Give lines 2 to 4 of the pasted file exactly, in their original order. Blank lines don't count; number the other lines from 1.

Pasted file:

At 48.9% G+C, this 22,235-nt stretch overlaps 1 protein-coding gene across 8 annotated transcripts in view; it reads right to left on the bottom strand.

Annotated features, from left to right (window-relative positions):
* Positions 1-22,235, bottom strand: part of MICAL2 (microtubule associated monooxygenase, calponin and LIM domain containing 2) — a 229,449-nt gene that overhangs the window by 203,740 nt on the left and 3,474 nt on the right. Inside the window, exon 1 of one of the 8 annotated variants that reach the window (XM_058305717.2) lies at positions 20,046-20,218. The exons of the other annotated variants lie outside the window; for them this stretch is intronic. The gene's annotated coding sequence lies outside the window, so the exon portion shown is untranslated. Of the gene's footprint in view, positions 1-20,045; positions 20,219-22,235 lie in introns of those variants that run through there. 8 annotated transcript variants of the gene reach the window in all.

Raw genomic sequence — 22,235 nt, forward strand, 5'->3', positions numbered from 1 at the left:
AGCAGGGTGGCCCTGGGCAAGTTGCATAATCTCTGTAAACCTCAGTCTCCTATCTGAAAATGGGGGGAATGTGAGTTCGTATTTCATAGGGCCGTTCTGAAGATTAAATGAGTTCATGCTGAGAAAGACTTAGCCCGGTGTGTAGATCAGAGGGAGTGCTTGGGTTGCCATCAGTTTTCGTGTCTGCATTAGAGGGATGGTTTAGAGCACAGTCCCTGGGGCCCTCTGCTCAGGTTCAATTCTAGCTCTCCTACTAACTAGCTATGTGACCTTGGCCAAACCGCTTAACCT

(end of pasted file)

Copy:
Annotated features, from left to right (window-relative positions):
* Positions 1-22,235, bottom strand: part of MICAL2 (microtubule associated monooxygenase, calponin and LIM domain containing 2) — a 229,449-nt gene that overhangs the window by 203,740 nt on the left and 3,474 nt on the right. Inside the window, exon 1 of one of the 8 annotated variants that reach the window (XM_058305717.2) lies at positions 20,046-20,218. The exons of the other annotated variants lie outside the window; for them this stretch is intronic. The gene's annotated coding sequence lies outside the window, so the exon portion shown is untranslated. Of the gene's footprint in view, positions 1-20,045; positions 20,219-22,235 lie in introns of those variants that run through there. 8 annotated transcript variants of the gene reach the window in all.

Raw genomic sequence — 22,235 nt, forward strand, 5'->3', positions numbered from 1 at the left: